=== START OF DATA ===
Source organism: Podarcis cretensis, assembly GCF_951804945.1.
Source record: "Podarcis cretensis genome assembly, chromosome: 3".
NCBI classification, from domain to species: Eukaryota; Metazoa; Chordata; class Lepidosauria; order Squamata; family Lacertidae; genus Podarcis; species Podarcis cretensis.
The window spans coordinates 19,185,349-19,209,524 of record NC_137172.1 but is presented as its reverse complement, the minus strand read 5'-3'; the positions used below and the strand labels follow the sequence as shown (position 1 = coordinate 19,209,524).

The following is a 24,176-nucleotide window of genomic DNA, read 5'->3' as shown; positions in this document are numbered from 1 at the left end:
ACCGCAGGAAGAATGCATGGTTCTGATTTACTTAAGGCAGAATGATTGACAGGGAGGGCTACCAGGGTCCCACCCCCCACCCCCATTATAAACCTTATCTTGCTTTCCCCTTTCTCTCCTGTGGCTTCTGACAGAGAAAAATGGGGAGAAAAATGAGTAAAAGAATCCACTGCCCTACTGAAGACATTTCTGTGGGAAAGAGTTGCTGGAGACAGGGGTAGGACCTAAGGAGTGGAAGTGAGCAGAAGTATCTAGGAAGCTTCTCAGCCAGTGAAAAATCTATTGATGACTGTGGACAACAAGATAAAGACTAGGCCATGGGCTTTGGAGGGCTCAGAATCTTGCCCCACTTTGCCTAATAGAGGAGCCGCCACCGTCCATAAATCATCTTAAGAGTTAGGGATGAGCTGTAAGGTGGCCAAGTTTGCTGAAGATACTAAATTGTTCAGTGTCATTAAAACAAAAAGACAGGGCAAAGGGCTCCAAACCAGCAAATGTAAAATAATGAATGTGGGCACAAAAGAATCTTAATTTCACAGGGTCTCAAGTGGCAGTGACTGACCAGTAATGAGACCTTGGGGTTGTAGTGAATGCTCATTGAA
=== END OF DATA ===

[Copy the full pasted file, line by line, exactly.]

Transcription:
Source organism: Podarcis cretensis, assembly GCF_951804945.1.
Source record: "Podarcis cretensis genome assembly, chromosome: 3".
NCBI classification, from domain to species: Eukaryota; Metazoa; Chordata; class Lepidosauria; order Squamata; family Lacertidae; genus Podarcis; species Podarcis cretensis.
The window spans coordinates 19,185,349-19,209,524 of record NC_137172.1 but is presented as its reverse complement, the minus strand read 5'-3'; the positions used below and the strand labels follow the sequence as shown (position 1 = coordinate 19,209,524).

The following is a 24,176-nucleotide window of genomic DNA, read 5'->3' as shown; positions in this document are numbered from 1 at the left end:
ACCGCAGGAAGAATGCATGGTTCTGATTTACTTAAGGCAGAATGATTGACAGGGAGGGCTACCAGGGTCCCACCCCCCACCCCCATTATAAACCTTATCTTGCTTTCCCCTTTCTCTCCTGTGGCTTCTGACAGAGAAAAATGGGGAGAAAAATGAGTAAAAGAATCCACTGCCCTACTGAAGACATTTCTGTGGGAAAGAGTTGCTGGAGACAGGGGTAGGACCTAAGGAGTGGAAGTGAGCAGAAGTATCTAGGAAGCTTCTCAGCCAGTGAAAAATCTATTGATGACTGTGGACAACAAGATAAAGACTAGGCCATGGGCTTTGGAGGGCTCAGAATCTTGCCCCACTTTGCCTAATAGAGGAGCCGCCACCGTCCATAAATCATCTTAAGAGTTAGGGATGAGCTGTAAGGTGGCCAAGTTTGCTGAAGATACTAAATTGTTCAGTGTCATTAAAACAAAAAGACAGGGCAAAGGGCTCCAAACCAGCAAATGTAAAATAATGAATGTGGGCACAAAAGAATCTTAATTTCACAGGGTCTCAAGTGGCAGTGACTGACCAGTAATGAGACCTTGGGGTTGTAGTGAATGCTCATTGAA